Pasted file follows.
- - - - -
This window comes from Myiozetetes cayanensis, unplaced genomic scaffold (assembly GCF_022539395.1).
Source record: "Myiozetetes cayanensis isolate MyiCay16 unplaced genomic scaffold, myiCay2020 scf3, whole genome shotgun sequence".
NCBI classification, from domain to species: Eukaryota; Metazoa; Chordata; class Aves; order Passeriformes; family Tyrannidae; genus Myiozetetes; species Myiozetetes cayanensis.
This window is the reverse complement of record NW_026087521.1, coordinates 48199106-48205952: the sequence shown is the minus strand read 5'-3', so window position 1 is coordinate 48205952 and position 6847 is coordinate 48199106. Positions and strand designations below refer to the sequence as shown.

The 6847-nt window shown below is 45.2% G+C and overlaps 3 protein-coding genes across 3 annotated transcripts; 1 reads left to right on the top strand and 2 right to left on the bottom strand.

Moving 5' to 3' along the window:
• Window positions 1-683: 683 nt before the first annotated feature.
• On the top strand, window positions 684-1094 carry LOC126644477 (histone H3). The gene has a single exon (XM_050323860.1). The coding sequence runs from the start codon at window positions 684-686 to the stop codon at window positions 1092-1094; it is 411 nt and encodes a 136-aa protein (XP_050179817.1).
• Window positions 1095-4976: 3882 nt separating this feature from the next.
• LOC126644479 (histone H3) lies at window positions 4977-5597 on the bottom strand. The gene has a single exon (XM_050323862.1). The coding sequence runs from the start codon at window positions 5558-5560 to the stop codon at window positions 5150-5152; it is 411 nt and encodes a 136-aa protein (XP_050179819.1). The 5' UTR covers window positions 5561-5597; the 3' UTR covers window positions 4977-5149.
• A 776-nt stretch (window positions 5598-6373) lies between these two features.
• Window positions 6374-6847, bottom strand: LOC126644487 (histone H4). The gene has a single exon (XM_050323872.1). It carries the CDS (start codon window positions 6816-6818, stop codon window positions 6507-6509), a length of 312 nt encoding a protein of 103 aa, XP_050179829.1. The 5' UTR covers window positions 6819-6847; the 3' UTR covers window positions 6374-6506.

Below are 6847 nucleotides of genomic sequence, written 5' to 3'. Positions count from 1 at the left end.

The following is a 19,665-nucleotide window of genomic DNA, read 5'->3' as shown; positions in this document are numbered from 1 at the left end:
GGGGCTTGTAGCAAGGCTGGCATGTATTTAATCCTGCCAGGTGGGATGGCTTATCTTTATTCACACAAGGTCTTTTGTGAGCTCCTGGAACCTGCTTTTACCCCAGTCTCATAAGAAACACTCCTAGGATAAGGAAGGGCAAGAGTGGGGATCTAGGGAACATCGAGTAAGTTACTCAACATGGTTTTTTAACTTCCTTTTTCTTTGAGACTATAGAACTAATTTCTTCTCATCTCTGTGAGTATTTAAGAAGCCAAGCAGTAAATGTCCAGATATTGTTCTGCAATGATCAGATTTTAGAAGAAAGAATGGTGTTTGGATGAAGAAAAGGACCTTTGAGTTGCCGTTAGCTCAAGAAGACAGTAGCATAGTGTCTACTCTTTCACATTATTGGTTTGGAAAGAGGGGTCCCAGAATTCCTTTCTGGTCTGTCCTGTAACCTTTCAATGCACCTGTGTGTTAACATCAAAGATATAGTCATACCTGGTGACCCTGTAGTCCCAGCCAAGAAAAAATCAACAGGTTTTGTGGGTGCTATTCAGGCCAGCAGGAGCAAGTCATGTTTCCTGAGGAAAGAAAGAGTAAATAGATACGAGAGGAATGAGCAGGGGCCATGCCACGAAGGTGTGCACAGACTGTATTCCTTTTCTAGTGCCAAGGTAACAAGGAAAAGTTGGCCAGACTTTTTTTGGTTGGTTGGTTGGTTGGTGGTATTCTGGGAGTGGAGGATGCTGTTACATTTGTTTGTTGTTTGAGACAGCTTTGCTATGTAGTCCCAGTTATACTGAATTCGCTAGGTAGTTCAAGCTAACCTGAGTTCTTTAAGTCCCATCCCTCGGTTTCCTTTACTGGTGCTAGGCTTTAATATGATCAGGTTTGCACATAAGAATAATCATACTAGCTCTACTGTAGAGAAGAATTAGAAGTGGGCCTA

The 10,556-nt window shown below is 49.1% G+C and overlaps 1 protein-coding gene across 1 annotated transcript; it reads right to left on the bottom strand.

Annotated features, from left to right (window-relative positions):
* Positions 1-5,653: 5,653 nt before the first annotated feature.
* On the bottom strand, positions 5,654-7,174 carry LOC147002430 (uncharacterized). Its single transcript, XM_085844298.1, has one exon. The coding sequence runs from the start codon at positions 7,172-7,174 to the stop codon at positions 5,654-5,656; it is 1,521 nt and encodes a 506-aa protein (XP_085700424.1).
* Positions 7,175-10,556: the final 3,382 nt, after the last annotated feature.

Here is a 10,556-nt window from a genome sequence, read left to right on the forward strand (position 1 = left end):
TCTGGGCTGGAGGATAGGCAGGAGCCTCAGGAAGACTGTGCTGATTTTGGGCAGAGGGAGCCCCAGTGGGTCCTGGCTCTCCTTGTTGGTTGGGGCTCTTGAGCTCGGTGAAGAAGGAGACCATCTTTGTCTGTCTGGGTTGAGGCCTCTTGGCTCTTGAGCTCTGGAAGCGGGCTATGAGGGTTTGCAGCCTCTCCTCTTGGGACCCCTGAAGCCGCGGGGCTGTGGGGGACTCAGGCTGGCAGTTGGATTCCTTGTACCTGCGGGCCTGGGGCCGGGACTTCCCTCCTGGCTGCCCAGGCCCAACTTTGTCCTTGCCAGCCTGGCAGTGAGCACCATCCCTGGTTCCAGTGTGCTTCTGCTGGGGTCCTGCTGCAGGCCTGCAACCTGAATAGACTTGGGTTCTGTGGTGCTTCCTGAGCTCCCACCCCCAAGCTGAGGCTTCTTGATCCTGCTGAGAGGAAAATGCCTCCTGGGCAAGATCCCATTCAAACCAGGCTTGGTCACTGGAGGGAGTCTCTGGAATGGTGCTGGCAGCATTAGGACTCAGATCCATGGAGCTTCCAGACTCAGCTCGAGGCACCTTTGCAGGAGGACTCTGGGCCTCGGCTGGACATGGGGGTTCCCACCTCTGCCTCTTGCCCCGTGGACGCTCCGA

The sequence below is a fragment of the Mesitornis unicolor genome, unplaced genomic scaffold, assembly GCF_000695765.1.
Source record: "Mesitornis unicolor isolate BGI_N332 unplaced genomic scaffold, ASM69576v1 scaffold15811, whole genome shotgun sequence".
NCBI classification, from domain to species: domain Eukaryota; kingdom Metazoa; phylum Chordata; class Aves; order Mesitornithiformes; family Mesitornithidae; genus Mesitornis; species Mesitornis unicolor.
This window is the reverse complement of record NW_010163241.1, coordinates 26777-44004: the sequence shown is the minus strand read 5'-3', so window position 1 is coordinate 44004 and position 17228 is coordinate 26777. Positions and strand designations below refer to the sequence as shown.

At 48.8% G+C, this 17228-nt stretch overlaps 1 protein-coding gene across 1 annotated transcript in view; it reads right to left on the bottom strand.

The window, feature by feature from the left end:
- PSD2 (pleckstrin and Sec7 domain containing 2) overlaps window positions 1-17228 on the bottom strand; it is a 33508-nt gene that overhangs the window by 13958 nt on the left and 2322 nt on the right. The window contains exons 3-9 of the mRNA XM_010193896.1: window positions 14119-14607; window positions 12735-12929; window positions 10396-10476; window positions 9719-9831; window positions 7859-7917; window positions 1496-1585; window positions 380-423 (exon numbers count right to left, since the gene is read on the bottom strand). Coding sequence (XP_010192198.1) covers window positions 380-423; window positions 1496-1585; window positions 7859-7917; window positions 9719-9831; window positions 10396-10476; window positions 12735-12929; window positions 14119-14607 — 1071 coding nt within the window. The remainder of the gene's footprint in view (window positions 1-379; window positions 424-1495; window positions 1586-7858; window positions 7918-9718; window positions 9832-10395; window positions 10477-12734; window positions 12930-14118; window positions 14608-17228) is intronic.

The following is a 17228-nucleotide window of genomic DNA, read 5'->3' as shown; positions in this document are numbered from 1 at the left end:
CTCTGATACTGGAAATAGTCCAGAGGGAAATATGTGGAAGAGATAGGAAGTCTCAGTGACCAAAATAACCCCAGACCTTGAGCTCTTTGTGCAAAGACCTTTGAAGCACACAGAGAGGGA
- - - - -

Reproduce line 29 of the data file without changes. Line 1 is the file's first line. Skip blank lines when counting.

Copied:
- PSD2 (pleckstrin and Sec7 domain containing 2) overlaps window positions 1-17228 on the bottom strand; it is a 33508-nt gene that overhangs the window by 13958 nt on the left and 2322 nt on the right. The window contains exons 3-9 of the mRNA XM_010193896.1: window positions 14119-14607; window positions 12735-12929; window positions 10396-10476; window positions 9719-9831; window positions 7859-7917; window positions 1496-1585; window positions 380-423 (exon numbers count right to left, since the gene is read on the bottom strand). Coding sequence (XP_010192198.1) covers window positions 380-423; window positions 1496-1585; window positions 7859-7917; window positions 9719-9831; window positions 10396-10476; window positions 12735-12929; window positions 14119-14607 — 1071 coding nt within the window. The remainder of the gene's footprint in view (window positions 1-379; window positions 424-1495; window positions 1586-7858; window positions 7918-9718; window positions 9832-10395; window positions 10477-12734; window positions 12930-14118; window positions 14608-17228) is intronic.